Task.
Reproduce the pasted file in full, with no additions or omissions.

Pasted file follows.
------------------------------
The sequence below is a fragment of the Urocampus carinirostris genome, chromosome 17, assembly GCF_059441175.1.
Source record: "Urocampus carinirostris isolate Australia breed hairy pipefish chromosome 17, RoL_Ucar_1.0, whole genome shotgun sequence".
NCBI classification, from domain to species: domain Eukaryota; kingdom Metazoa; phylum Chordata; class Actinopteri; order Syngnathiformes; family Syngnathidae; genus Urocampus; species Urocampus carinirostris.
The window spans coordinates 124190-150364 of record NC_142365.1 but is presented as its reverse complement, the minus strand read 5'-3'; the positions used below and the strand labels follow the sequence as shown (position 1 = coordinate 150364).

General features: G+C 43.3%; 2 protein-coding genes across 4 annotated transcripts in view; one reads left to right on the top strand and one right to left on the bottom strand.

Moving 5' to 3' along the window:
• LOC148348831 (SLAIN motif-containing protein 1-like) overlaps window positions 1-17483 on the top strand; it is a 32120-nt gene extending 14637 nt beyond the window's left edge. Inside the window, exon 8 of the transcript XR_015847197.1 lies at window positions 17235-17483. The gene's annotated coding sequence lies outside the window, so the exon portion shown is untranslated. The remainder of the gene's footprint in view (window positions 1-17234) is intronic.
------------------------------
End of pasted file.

The sequence below is a fragment of the Urocampus carinirostris genome, chromosome 17, assembly GCF_059441175.1.
Source record: "Urocampus carinirostris isolate Australia breed hairy pipefish chromosome 17, RoL_Ucar_1.0, whole genome shotgun sequence".
NCBI classification, from domain to species: domain Eukaryota; kingdom Metazoa; phylum Chordata; class Actinopteri; order Syngnathiformes; family Syngnathidae; genus Urocampus; species Urocampus carinirostris.
The window spans coordinates 124190-150364 of record NC_142365.1 but is presented as its reverse complement, the minus strand read 5'-3'; the positions used below and the strand labels follow the sequence as shown (position 1 = coordinate 150364).

General features: G+C 43.3%; 2 protein-coding genes across 4 annotated transcripts in view; one reads left to right on the top strand and one right to left on the bottom strand.

Moving 5' to 3' along the window:
• LOC148348831 (SLAIN motif-containing protein 1-like) overlaps window positions 1-17483 on the top strand; it is a 32120-nt gene extending 14637 nt beyond the window's left edge. Inside the window, exon 8 of the transcript XR_015847197.1 lies at window positions 17235-17483. The gene's annotated coding sequence lies outside the window, so the exon portion shown is untranslated. The remainder of the gene's footprint in view (window positions 1-17234) is intronic.